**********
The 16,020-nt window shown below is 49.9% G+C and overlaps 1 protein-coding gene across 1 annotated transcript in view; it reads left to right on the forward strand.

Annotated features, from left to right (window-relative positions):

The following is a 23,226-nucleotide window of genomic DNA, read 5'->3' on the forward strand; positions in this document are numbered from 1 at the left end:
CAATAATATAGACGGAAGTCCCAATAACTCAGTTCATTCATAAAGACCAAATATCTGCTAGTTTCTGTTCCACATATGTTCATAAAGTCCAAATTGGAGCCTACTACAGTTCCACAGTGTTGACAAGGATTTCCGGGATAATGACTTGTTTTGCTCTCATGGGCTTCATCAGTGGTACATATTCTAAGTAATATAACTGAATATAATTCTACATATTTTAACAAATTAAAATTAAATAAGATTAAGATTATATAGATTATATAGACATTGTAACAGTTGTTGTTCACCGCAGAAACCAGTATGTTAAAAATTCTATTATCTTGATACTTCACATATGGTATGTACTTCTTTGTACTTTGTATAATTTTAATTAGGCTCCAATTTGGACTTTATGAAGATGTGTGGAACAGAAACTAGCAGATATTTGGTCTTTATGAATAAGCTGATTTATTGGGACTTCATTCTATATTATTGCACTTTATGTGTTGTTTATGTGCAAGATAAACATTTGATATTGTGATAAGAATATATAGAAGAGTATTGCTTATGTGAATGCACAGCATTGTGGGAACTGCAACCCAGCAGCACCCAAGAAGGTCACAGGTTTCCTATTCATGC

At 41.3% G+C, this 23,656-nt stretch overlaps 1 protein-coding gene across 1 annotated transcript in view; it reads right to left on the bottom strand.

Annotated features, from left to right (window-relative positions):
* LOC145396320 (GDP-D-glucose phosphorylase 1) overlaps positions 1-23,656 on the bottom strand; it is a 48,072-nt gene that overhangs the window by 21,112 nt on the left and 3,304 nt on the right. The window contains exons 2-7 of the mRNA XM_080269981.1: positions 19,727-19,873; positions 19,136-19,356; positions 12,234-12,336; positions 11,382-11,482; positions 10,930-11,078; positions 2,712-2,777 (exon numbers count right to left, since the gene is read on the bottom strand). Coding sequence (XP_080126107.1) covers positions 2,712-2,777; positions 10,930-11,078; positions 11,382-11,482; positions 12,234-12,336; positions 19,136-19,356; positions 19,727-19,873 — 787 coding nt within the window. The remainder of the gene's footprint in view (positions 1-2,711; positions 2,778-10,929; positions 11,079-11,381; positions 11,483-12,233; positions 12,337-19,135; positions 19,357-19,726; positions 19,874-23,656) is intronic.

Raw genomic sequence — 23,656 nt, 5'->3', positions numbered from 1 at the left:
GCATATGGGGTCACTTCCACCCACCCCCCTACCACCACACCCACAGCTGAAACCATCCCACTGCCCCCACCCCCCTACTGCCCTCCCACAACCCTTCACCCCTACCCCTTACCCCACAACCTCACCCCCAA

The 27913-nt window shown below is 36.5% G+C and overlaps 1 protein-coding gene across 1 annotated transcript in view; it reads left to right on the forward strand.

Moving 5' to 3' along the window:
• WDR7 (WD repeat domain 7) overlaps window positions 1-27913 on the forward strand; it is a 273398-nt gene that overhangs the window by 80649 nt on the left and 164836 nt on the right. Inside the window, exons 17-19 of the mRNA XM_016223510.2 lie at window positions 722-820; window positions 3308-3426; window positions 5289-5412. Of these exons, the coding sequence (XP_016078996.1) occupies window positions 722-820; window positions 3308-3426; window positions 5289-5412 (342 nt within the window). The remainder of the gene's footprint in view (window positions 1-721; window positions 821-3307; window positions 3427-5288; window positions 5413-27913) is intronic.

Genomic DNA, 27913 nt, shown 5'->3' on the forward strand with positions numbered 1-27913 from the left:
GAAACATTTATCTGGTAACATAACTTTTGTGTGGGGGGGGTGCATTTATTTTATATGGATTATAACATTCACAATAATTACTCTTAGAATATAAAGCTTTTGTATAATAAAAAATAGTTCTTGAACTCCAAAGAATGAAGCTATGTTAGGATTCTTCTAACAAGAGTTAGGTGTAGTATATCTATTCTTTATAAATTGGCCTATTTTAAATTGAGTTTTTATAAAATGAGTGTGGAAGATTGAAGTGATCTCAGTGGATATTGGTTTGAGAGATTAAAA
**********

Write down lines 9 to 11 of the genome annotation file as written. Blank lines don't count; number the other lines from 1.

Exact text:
GCATATGGGGTCACTTCCACCCACCCCCCTACCACCACACCCACAGCTGAAACCATCCCACTGCCCCCACCCCCCTACTGCCCTCCCACAACCCTTCACCCCTACCCCTTACCCCACAACCTCACCCCCAA

The 27913-nt window shown below is 36.5% G+C and overlaps 1 protein-coding gene across 1 annotated transcript in view; it reads left to right on the forward strand.

Moving 5' to 3' along the window: